Daedalus fashioned two pairs of wings out of wax and feathers for himself and his son. Daedalus tried his wings first, but before taking off from the island, warned his son not to fly too close to the sun, nor too close to the sea, but to follow his path of flight. Overcome by the giddiness that flying lent him, Icarus soared through the sky curiously, but in the process he came too close to the sun, which melted the wax. Icarus kept flapping his wings but soon realized that he had no feathers left and that he was only flapping his bare arms, and so Icarus fell into the sea in the area which today bears his name, the Icarian Sea near Icaria, an island southwest of Samos.
Noun: Headless phantom, on horseback, in Irish Folklore
The Dullahan is a legendary Celtic creature and its name can be translated to “dark man.”
The creature is headless and carries the decapitated head in all its hideous glory and is even depicted to have a deviant grin. By holding his head high above his head, Dullahan is able to see across vast lands allowing him to able to spy on the person who will soon die wherever they are. Dullahan is a foreteller of death as whenever he ceases riding a human dies. It is widely believed that he would merely calls out the name of the mortal to warn of an impending death. As he rode throughout the town he would drench those who he passed with blood, sometimes even removing their eyeballs with his whip which was made of a human spine.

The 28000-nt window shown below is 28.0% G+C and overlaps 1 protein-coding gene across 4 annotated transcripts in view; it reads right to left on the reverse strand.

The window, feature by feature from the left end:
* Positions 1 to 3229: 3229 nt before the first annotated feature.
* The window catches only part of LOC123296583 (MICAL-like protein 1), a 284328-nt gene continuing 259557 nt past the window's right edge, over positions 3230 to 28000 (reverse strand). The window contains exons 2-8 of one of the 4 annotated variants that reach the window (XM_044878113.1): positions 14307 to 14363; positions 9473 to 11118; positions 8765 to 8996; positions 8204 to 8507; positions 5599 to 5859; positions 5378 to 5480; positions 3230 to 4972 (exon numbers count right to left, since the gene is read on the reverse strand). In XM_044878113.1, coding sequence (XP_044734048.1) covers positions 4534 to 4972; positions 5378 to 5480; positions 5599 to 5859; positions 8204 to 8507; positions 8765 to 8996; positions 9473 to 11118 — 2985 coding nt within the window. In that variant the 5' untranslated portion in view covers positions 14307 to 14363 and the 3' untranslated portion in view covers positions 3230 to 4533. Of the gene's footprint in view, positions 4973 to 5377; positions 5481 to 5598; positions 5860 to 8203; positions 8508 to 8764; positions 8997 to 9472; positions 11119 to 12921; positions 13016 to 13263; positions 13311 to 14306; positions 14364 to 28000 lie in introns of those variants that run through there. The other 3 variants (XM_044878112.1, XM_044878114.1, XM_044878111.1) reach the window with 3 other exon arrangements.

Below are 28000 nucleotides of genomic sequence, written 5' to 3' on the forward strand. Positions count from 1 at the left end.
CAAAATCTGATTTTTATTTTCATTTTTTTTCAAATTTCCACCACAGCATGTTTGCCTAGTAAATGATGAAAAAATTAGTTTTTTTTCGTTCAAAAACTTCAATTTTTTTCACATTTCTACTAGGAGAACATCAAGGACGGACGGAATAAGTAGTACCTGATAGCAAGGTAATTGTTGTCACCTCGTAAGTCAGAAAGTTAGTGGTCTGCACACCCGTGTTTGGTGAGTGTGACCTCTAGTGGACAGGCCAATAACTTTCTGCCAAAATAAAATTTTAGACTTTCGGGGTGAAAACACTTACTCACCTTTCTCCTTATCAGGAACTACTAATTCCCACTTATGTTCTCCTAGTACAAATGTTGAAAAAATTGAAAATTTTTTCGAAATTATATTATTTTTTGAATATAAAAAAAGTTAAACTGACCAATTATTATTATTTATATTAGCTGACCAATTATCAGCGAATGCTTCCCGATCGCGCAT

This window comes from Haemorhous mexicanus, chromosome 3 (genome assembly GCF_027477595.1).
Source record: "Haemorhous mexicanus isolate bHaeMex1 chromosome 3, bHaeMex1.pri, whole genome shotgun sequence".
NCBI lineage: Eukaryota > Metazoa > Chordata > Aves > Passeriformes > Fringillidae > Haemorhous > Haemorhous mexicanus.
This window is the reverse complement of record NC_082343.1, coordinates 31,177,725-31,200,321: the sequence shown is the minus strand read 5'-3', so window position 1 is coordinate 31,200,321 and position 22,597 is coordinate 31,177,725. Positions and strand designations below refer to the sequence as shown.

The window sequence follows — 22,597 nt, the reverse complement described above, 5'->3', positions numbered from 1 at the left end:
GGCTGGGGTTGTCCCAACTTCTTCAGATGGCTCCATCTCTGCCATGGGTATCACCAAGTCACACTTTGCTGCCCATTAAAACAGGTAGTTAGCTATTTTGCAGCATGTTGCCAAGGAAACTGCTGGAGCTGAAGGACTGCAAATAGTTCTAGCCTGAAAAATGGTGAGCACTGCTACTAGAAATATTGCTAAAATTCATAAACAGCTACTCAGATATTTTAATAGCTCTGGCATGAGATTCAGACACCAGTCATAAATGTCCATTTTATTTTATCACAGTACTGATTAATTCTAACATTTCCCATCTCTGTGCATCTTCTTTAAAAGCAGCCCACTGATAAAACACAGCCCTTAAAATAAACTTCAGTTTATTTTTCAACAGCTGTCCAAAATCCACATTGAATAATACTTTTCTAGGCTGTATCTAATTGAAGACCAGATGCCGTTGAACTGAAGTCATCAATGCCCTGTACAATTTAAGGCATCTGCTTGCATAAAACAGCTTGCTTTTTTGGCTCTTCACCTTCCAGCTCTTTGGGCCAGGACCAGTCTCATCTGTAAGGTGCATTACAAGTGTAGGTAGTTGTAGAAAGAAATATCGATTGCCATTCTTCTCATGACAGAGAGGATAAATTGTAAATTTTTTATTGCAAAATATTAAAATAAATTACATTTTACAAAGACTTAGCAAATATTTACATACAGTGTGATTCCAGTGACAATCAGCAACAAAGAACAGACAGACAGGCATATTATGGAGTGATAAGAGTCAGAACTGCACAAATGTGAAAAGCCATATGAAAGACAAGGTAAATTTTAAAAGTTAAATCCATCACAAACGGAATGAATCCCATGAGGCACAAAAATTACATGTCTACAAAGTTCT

He often portrayed in contemporary fantasy fiction and video games, this foreteller of death is the Ancient Irish version of the headless horseman.
Though like the majority of evil beings The Dullahan had a weakness, gold.
" I seen the dullahan myself, stopping on the brow of the hill between Bryansford and Moneyscalp late one evening, just as the sun was setting. It was completely headless but it held up its own head in its hand and I heard it call out a name. I put my hand across my ears in case the name was my own, so I couldn’t hear what it said. When I looked again, it was gone. But shortly afterwards, there was a bad car accident on that very hill and a young man was killed. It had been his name that the dullahan was calling.” -W. J. Fitzpatrick